The Hermeneutics of Conditionalism: A Defense of the Interpretive Method of Edward Fudge


I was recently honored to be published in volume 89 of Evangelical Quarterly. Available for free at my Academia.edu profile, my article argues that, contrary to the claims of critics like Robert Peterson, “when one applies accepted principles of hermeneutics and interpretation in the task of exegeting Old and New Testament texts, one will conclude that they teach conditionalism, and not the traditional view of hell.”1 Here is the introduction, to give you a feel for what I go on to argue:
Continue reading “The Hermeneutics of Conditionalism: A Defense of the Interpretive Method of Edward Fudge”

  1. Christopher M. Date, “The Hermeneutics of Conditionalism: A Defense of the Interpretive Method of Edward Fudge,” Evangelical Quarterly 89:1 (2018), 72–73. []

The Righteous for the Unrighteous: Conditional Immortality and the Substitutionary Death of Jesus

I was recently honored to be published in volume 18 of McMaster Divinity School’s McMaster Journal of Theology and Ministry. My article argues from the atoning work of Christ to conditional immortality and against eternal torment, and will be the basis of my plenary presentation at the upcoming Rethinking Hell Conference 2018 in Dallas–Fort Worth, March 9–10—for which tickets are still available! In the meantime, my article is available for free PDF download. Here are three of the opening paragraphs, to give you a feel for what I go on to argue:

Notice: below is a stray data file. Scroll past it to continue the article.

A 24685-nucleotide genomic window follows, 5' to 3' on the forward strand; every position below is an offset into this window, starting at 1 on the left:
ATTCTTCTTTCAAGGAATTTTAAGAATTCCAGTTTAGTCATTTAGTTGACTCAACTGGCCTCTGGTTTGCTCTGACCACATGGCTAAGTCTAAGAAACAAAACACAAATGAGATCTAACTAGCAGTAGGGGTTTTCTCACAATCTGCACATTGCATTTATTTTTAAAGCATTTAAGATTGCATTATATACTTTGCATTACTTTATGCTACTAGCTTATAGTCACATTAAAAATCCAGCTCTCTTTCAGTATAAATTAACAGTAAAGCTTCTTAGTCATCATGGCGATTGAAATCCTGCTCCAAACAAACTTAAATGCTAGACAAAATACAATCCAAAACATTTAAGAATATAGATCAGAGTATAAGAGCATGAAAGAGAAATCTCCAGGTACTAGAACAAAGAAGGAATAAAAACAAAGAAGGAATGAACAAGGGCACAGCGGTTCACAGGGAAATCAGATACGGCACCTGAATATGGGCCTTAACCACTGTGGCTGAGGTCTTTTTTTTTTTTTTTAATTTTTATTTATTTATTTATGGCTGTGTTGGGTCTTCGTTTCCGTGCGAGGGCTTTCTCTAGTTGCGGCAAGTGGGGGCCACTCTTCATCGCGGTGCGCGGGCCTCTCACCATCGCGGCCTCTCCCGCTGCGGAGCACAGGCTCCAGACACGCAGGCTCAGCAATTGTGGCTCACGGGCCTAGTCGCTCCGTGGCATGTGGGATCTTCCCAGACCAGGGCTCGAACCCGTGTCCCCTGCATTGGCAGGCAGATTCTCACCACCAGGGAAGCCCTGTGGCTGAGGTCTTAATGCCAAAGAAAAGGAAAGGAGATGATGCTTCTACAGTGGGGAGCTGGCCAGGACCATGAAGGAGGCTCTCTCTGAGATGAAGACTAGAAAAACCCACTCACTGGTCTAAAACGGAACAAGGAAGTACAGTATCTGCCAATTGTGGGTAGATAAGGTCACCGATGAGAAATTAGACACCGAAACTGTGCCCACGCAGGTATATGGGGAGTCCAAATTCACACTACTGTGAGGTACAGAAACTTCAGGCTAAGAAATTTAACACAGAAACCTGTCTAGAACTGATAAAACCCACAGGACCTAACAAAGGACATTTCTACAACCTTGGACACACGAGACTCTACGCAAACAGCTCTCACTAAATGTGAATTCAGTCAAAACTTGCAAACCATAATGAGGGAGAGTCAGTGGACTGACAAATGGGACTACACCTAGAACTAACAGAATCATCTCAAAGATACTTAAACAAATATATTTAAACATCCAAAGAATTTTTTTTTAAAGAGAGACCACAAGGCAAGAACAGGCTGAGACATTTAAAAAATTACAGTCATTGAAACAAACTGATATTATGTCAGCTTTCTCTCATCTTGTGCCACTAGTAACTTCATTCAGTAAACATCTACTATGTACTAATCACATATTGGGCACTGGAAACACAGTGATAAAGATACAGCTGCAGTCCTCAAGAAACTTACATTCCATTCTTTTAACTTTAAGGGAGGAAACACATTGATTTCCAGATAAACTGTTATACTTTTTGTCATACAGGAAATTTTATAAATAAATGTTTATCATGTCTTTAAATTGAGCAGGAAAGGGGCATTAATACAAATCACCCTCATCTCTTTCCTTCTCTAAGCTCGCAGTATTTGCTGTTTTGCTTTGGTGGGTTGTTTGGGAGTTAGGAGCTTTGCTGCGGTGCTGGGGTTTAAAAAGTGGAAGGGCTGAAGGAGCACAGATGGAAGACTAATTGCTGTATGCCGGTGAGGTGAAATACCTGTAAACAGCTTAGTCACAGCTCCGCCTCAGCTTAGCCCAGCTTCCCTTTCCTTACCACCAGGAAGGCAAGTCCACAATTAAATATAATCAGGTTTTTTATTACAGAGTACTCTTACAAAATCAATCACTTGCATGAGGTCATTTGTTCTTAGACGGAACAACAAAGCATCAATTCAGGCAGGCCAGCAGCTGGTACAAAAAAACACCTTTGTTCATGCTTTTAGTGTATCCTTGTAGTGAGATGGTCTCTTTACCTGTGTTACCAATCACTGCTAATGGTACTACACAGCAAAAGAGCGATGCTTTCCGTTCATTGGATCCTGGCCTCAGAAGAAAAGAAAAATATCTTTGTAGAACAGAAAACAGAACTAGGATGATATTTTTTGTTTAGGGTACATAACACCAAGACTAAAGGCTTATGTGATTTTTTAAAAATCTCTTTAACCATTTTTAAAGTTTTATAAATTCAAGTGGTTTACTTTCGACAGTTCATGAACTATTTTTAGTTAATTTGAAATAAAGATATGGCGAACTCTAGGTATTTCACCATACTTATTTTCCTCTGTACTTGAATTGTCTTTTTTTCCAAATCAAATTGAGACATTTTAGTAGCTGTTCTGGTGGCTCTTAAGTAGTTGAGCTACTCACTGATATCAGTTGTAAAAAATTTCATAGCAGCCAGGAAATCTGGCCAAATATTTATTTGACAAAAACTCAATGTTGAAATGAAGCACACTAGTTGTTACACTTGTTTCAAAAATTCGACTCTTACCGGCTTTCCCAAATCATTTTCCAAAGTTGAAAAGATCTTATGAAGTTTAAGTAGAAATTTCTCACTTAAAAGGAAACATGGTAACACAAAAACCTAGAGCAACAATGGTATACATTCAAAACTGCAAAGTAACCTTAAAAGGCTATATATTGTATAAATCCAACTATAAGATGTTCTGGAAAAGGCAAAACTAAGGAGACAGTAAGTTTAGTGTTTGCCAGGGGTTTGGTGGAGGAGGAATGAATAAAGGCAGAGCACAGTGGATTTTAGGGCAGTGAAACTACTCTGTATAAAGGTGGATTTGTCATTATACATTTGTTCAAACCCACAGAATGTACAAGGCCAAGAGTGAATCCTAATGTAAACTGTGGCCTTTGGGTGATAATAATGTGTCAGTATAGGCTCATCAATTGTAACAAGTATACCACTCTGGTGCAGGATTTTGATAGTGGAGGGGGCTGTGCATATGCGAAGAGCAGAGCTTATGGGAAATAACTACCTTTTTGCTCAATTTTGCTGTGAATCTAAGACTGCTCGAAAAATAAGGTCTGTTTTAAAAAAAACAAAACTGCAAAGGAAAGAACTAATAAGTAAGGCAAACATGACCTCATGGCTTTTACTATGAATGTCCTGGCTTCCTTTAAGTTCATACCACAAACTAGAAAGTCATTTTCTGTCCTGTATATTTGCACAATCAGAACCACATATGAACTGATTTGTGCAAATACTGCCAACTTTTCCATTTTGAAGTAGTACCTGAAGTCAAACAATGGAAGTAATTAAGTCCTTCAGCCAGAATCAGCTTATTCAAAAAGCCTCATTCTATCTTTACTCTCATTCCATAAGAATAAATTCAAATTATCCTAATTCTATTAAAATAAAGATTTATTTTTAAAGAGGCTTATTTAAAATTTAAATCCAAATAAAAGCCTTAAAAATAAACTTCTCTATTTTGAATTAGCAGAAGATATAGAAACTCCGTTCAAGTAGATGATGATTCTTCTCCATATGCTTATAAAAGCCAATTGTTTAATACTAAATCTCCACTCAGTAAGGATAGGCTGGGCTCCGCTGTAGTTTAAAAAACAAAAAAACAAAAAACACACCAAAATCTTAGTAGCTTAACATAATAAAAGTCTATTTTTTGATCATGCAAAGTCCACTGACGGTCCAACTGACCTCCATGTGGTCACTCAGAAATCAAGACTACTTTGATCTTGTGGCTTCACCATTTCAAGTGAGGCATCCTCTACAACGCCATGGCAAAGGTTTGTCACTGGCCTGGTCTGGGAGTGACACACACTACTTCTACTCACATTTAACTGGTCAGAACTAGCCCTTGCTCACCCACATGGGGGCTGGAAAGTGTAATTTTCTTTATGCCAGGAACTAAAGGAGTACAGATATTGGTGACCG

Conditionalists have very often commended their view on the basis of biblical texts that describe hell and final punishment in terms of death and destruction, including those typically cited in support of the doctrine of eternal torment, and this article does not seek to reinvent the proverbial wheel. But in the eyes of some traditionalists, conditionalism is more objectionable on Christological grounds than on any other. Robert Peterson, for example, summarizes how the doctrine of substitutionary atonement should inform one’s understanding of hell: “The cross sheds light on the fate of the wicked,” he explains, “because on the cross the sinless Son of God suffered that fate.” Mistakenly understanding conditionalists to be saying Christ’s human nature ceased to exist on the cross, Peterson insists that the “systematic implications of holding that Jesus was annihilated when he died are enormous. Nothing less than orthodox Christology is at stake.” Such a view, he argues, entails a temporary separation of Jesus’ human and divine natures, thereby violating the Chalcedonian doctrine of the hypostatic union. Alternatively—and equally problematically—Peterson argues that if both of Christ’s natures “ceased to exist between his death and resurrection, then the Trinity only consisted of two persons during that period of time. The Trinity would have been reduced to a Binity.”

Conditionalists, on the other hand, often argue that the doctrine of substitutionary atonement is more consistent with their view of hell than that of their traditionalist critics. Agreeing with Peterson that “Jesus’ death somehow reveals the nature of final punishment,” Edward Fudge observes that “Jesus died; he was not tortured forever. Jesus’ death for sinners does provide a window into the final judgment awaiting the lost. But the view we see through that window is one of suffering that ends in death—not one of everlasting conscious torment.” Glenn Peoples likewise writes, “the New Testament is replete with the language of Jesus dying for sin, for sinners, and for us. Whatever else this might mean, it at least means that in Christ’s passion and ultimately his death we see what comes of sin.” Peoples concludes, “in identifying with sinners and standing in their place, Jesus bore what they would have borne. Abandonment by God, yes. Suffering, yes. But crucially, death.”